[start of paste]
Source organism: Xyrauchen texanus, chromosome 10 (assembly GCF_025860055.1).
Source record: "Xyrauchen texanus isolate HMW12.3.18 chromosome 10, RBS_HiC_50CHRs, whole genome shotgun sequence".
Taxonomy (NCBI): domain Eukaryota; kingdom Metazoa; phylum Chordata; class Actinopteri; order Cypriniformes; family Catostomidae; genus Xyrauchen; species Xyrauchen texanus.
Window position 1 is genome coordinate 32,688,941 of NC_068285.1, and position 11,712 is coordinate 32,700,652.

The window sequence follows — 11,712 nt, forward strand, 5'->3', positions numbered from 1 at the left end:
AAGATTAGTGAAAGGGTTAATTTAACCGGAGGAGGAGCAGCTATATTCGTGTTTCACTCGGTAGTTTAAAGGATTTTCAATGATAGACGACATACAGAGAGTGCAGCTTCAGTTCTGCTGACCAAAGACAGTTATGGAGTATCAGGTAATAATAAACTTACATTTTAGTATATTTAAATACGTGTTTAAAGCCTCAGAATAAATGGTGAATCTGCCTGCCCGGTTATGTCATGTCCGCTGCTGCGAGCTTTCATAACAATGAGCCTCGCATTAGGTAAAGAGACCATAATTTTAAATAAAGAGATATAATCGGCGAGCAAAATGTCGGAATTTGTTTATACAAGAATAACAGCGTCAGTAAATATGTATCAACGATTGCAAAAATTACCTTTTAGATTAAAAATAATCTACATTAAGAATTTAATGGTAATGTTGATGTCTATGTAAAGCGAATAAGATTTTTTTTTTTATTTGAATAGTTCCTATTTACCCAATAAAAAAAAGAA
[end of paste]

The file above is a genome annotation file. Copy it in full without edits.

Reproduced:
Source organism: Xyrauchen texanus, chromosome 10 (assembly GCF_025860055.1).
Source record: "Xyrauchen texanus isolate HMW12.3.18 chromosome 10, RBS_HiC_50CHRs, whole genome shotgun sequence".
Taxonomy (NCBI): domain Eukaryota; kingdom Metazoa; phylum Chordata; class Actinopteri; order Cypriniformes; family Catostomidae; genus Xyrauchen; species Xyrauchen texanus.
Window position 1 is genome coordinate 32,688,941 of NC_068285.1, and position 11,712 is coordinate 32,700,652.

The window sequence follows — 11,712 nt, forward strand, 5'->3', positions numbered from 1 at the left end:
AAGATTAGTGAAAGGGTTAATTTAACCGGAGGAGGAGCAGCTATATTCGTGTTTCACTCGGTAGTTTAAAGGATTTTCAATGATAGACGACATACAGAGAGTGCAGCTTCAGTTCTGCTGACCAAAGACAGTTATGGAGTATCAGGTAATAATAAACTTACATTTTAGTATATTTAAATACGTGTTTAAAGCCTCAGAATAAATGGTGAATCTGCCTGCCCGGTTATGTCATGTCCGCTGCTGCGAGCTTTCATAACAATGAGCCTCGCATTAGGTAAAGAGACCATAATTTTAAATAAAGAGATATAATCGGCGAGCAAAATGTCGGAATTTGTTTATACAAGAATAACAGCGTCAGTAAATATGTATCAACGATTGCAAAAATTACCTTTTAGATTAAAAATAATCTACATTAAGAATTTAATGGTAATGTTGATGTCTATGTAAAGCGAATAAGATTTTTTTTTTTATTTGAATAGTTCCTATTTACCCAATAAAAAAAAGAA